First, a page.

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Wednesday, 22 May 2019

Decisions

Tuesday 21st May 2019

Bollihope Carrs NY 962 355 & Harnisha Hill - NY  970 323

Part of my campaign to visit all trig points on Ordnance Survey  Sheet 91 

I do enjoy walking with friends but one advantage when you go alone is flexibility.

These two hills were considered the evening before but I didn't finally decide to go until I awoke next morning. See what I mean about flexibility? And it continues.

Looking at these hills on the map two options had occurred:

1. Take the shortest there and back route for each one from the nearest road access point treating them as separate walks, driving in between.

2. Make a circular  walk which would include several kilometres walking on the road, and would also need a decision for clockwise or anti-clockwise.

A seventy mile plus drive demanded a 7:00 am start. Arriving at the road starting point for Harnisha Hill I had still made no final decision. The obvious ascent followed a fence line directly to the summit and looked boring. I drove steeply downhill the three kilometres to the starting point for Bollihope. Only then I decided that I wouldn't be including that trudge in my walk!

I opted to ascend Bollihope first and decide which way to go when I got to that trig. BUT, during the ascent I realised how stupid I had been about the road section - it was illuminatingly obvious that the return route from Harnisha could be made in a direct line, downhill cross-country all the way and no boundary walls or fences.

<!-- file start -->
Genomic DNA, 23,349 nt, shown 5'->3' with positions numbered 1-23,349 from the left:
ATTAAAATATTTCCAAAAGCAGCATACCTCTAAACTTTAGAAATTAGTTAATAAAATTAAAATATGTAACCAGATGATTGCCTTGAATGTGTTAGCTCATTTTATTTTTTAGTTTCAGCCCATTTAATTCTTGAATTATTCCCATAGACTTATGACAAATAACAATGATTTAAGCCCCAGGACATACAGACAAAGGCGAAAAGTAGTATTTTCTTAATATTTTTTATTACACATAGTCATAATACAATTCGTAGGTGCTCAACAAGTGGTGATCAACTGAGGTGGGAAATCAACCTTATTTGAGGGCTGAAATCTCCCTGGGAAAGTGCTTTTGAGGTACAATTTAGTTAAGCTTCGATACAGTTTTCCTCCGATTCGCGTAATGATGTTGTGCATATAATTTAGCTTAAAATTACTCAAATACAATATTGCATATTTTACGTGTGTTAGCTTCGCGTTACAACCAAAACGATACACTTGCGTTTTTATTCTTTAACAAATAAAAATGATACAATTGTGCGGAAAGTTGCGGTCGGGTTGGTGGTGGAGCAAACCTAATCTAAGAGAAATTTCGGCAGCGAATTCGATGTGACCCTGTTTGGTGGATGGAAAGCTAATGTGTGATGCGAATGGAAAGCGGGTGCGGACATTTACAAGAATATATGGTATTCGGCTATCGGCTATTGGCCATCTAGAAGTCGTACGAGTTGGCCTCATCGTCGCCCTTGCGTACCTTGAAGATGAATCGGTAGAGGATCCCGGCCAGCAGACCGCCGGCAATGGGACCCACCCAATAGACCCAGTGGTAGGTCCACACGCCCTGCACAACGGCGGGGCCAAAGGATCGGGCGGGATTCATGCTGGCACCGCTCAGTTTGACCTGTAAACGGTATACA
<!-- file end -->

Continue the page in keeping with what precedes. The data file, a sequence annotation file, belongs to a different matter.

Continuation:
From the map I could see that the traverse on a rising-contour* from Bollihope to Harnisha crossed  a multitude of deeply cut stream beds with only a vague definition of a watershed which may have made for easier ground. The going was tough. The whole of this seven mile plus walk was pathless and varied from cropped grass to tussocky grass to heather, and the stream beds turned out to be deeply cut peat hags -  I must have crossed twenty or so, often having to search up and down to find a viable crossing point.

That was all an interesting challenge and I took masochistic pleasure in negotiating this complicated terrain in as expedient a manner as possible. If I had had a companion I think I would have been worrying about their possible discomfort, and worse, displeasure, and maybe conflicting opinions for route finding. One exception would be my friend BC whose laughter and good humour would have increased in proportion to the depth and width of the peat hags.

If I mess up on my own there are only my thoughts to consider.

I was startled on a dozen or so occasions by explosive loud churking* grouse arising suddenly, often within a foot or so from my feet. Rabbits were scampering off at speed as I approached. Lapwings circled above, vociferous and casting their shadows around me on the ground. The sun was shining but a cool wind made for comfortable walking. At the car I had considered a light windproof shell, but switched to my Paramo jacket in view of the chill, and I was thankful later, not doffing it until after midday.